Tribe Toronto is a 12-strong retro collective who live and breathe the fashion, culture, and lifestyle of the 80s and early 90s. They’re known to each other as family, to the vintage owners on Queen Street in downtown Toronto as that crew, and to strangers as the guys with the beat boxes. I spent a day as an honorary member of the group which meant vintage shopping, dancing on the pavements, and learning about what draws so many people to the positive vibes of this unique group.
How did Tribe Toronto come about?
Fine$t GQ: Kenny B Smooth and I got chatting online, we had the same ideas, discovered we were part of the same movement, and wanted to chill and meet up. On Canada Day we just happened to bump into each other. After that we organised to meet with others in Dundas Square in downtown TO.
Kenny B Smooth: Fine$t brought the “Retro Heads” and that’s when the group was started, on August 18th 2012.
Wow, so you guys really haven’t been together that long?
Fine$t: We’ve been through a lot of adventures, and this is just the beginning. There’s still so much more to come.
What’s your aim as a group?
Kenny B Smooth: Tribe Toronto is bringing the 90s and 80s vibe back into music and dance, to change the world, one dance at a time! We want to make a whole movement out of it, an outlet for kids to have fun and be positive. We’re not here to look like clowns, we have a purpose and the unity you see between us is real. Toronto is well-known for its Hip Hop, street art, and urban culture. Has the city had an influence on what you do?
KBS: I think regardless of the location, we would be who we are. We don’t let the mainstream media affect us really.
Precious: But for sure, the world does have its eye on Toronto, there’s a lot of big things happening here at the moment. Toronto is very unique and diverse in terms of culture, it’s a whole mass of different people coming together and that does influence us because we’re a very diverse group and we can blow up from that too.
Speaking of the city, Queen Street in downtown Toronto appears a lot of your videos and pictures, and it’s where we met today. What is it about this area that does it for you?
F: We’re always chilling here; we know the street inside and out, we kind of rep this street. All of the vintage stores on this street know us, and if you’re going to find Tribe Toronto anywhere, it’s going to be on Queen, we’re kind of known for being on this street.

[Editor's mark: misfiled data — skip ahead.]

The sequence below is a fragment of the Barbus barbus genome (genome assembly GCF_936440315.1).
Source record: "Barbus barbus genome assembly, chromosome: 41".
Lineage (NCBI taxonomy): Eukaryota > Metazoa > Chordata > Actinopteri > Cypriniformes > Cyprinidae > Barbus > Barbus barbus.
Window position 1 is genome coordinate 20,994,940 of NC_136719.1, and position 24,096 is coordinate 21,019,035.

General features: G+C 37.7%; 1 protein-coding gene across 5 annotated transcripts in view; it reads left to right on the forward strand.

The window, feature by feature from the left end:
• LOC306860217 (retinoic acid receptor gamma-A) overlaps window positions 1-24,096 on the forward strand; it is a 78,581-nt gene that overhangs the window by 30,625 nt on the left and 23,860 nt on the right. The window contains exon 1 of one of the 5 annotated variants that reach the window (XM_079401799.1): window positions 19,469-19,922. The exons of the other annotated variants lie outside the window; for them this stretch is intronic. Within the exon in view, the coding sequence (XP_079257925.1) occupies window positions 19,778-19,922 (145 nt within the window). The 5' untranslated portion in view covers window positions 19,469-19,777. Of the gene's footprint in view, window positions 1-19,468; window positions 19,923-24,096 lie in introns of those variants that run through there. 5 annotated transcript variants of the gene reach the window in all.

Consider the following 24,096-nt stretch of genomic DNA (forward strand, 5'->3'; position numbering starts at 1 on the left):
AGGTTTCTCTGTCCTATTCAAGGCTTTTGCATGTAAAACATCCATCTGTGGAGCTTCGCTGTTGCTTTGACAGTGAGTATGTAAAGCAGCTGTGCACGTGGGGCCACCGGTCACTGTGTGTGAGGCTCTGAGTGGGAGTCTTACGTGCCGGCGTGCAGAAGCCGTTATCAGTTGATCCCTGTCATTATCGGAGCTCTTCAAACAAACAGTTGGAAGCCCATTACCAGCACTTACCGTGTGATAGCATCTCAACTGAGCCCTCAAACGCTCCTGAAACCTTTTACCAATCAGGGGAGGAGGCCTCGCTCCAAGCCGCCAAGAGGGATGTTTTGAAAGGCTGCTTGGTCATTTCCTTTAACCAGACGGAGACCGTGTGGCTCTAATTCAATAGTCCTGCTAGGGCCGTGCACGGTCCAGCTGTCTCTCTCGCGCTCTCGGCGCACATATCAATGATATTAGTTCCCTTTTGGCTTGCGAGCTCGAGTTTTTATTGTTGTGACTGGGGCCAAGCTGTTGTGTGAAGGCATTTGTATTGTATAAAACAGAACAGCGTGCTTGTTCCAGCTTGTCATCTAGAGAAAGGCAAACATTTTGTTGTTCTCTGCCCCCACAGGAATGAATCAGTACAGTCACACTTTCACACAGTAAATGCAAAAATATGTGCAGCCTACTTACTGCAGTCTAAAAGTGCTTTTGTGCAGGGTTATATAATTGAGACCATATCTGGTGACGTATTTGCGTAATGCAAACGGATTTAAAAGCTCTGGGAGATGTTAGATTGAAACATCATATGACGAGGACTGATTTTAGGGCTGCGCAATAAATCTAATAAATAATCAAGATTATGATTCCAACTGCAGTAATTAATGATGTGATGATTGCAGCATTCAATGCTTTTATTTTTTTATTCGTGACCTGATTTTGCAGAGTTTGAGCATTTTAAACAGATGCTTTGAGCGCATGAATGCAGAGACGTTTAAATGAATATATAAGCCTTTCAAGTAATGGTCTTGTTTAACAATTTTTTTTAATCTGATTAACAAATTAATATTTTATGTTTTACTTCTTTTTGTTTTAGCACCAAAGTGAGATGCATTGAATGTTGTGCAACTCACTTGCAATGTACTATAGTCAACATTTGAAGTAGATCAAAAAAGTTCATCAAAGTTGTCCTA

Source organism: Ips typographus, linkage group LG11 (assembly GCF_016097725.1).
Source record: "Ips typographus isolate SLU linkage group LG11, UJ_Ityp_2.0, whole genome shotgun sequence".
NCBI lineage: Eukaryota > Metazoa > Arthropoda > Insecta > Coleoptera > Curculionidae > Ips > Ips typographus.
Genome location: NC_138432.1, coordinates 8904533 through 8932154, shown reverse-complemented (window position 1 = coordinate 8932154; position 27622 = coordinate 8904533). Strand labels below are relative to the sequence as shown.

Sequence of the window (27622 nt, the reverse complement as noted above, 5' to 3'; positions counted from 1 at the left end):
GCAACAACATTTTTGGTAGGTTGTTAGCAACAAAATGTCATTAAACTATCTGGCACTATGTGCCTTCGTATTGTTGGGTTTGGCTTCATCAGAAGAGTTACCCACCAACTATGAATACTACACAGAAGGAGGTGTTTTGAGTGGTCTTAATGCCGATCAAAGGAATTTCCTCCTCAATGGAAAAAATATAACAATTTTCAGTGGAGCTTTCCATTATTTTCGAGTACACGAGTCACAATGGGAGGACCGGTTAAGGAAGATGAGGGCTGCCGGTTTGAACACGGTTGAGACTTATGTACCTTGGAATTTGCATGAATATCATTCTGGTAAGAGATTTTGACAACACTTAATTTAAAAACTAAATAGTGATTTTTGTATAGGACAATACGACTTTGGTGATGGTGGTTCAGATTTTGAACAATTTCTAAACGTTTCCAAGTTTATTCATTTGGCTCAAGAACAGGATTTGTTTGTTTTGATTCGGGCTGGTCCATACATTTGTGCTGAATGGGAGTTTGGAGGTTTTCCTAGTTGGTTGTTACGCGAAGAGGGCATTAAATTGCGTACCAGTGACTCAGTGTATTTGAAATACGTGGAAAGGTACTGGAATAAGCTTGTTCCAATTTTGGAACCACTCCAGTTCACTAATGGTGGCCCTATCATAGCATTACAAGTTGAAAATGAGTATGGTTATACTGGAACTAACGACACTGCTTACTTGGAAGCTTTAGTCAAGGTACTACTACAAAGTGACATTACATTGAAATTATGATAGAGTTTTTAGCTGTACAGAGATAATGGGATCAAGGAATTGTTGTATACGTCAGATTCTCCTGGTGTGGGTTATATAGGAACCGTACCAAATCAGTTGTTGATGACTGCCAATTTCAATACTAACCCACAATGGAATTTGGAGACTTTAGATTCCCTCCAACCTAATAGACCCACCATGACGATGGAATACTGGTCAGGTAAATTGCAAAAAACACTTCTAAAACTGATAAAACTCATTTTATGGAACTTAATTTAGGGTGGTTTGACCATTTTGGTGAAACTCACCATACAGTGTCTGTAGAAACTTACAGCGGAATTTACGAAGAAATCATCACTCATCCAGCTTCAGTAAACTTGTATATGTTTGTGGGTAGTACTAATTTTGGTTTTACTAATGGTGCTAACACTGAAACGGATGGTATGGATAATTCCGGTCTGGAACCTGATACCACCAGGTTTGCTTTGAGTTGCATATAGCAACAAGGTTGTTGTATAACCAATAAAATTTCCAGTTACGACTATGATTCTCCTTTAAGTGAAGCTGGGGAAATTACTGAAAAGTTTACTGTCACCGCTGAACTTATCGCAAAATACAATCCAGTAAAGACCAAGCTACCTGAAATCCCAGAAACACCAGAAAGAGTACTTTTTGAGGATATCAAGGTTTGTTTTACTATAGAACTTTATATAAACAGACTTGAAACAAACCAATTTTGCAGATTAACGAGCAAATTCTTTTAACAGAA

KB: I feel like it’s that street for fashion; you got hipsters, you got freaks, you got punks, and it’s like, I feel like we belong here, because we’re different too
You guys are always dressed on point in your retro style. How is the fashion of the eras important in achieving Tribe Toronto’s aims?
Precious: For us, it’s more than just the retro music and the dancing that we want to revive, we’re trying to completely live that 80s old-school lifestyle. Wearing the 80s style keeps your head where you want to be, it’s all about positive vibes, about having that feeling of being retro, cool, and fun, that free spirit.
How would you describe your outfits today?
Fine$t: My outfit today is more like a street/chill, I’ve got the sweater and a vintage jersey underneath, nothing crazy. This tape chain on my neck is something I wear a lot, it has been my signature since high school, I’ve been wearing this from time.
Precious: My outfit is inspired by dance wear, it’s very retro, very colourful and funky. I’m on a bit of a Salt-n-Pepa vibe with this one.
Kenny B Smooth: I knew it was going to be a hot day today so I wore all white. But that in itself is very mid-90s, it’s very urban, but it’s also got a touch of class.
Reckless Murrell: I’m very new to the Tribe, so I’m experimenting right now. I’ve been shopping with Fine$t a few times and him and the Retro Heads have been great in helping me figure my style out, But really, you can’t live near Toronto and not notice the retro style and be influenced by it.